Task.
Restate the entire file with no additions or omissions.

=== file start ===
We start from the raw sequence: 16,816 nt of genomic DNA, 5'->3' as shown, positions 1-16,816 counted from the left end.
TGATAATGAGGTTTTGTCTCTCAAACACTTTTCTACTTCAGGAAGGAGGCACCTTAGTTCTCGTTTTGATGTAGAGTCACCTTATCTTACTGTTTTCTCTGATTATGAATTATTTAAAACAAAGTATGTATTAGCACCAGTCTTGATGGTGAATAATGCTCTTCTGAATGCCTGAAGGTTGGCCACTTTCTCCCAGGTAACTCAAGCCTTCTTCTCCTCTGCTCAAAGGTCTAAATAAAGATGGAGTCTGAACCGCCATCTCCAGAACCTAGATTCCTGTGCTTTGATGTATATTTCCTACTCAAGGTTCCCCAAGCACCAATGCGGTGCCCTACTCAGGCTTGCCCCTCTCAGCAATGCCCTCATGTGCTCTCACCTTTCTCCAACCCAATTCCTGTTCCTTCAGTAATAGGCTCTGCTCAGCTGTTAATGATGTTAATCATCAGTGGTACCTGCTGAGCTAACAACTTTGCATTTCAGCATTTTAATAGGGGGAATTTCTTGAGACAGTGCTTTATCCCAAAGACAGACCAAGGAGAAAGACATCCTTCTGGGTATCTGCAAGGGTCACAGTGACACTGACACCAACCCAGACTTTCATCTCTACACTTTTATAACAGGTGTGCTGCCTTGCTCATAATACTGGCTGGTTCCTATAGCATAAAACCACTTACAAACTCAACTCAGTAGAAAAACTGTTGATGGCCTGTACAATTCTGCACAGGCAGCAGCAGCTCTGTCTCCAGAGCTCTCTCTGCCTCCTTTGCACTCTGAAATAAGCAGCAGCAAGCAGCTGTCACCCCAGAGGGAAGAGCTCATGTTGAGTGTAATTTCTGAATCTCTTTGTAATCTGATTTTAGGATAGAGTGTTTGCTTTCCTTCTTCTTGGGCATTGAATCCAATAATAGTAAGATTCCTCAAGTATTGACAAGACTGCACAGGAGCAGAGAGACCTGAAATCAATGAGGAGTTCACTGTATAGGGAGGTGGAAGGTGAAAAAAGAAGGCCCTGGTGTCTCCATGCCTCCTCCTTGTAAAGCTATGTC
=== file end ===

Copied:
We start from the raw sequence: 16,816 nt of genomic DNA, 5'->3' as shown, positions 1-16,816 counted from the left end.
TGATAATGAGGTTTTGTCTCTCAAACACTTTTCTACTTCAGGAAGGAGGCACCTTAGTTCTCGTTTTGATGTAGAGTCACCTTATCTTACTGTTTTCTCTGATTATGAATTATTTAAAACAAAGTATGTATTAGCACCAGTCTTGATGGTGAATAATGCTCTTCTGAATGCCTGAAGGTTGGCCACTTTCTCCCAGGTAACTCAAGCCTTCTTCTCCTCTGCTCAAAGGTCTAAATAAAGATGGAGTCTGAACCGCCATCTCCAGAACCTAGATTCCTGTGCTTTGATGTATATTTCCTACTCAAGGTTCCCCAAGCACCAATGCGGTGCCCTACTCAGGCTTGCCCCTCTCAGCAATGCCCTCATGTGCTCTCACCTTTCTCCAACCCAATTCCTGTTCCTTCAGTAATAGGCTCTGCTCAGCTGTTAATGATGTTAATCATCAGTGGTACCTGCTGAGCTAACAACTTTGCATTTCAGCATTTTAATAGGGGGAATTTCTTGAGACAGTGCTTTATCCCAAAGACAGACCAAGGAGAAAGACATCCTTCTGGGTATCTGCAAGGGTCACAGTGACACTGACACCAACCCAGACTTTCATCTCTACACTTTTATAACAGGTGTGCTGCCTTGCTCATAATACTGGCTGGTTCCTATAGCATAAAACCACTTACAAACTCAACTCAGTAGAAAAACTGTTGATGGCCTGTACAATTCTGCACAGGCAGCAGCAGCTCTGTCTCCAGAGCTCTCTCTGCCTCCTTTGCACTCTGAAATAAGCAGCAGCAAGCAGCTGTCACCCCAGAGGGAAGAGCTCATGTTGAGTGTAATTTCTGAATCTCTTTGTAATCTGATTTTAGGATAGAGTGTTTGCTTTCCTTCTTCTTGGGCATTGAATCCAATAATAGTAAGATTCCTCAAGTATTGACAAGACTGCACAGGAGCAGAGAGACCTGAAATCAATGAGGAGTTCACTGTATAGGGAGGTGGAAGGTGAAAAAAGAAGGCCCTGGTGTCTCCATGCCTCCTCCTTGTAAAGCTATGTC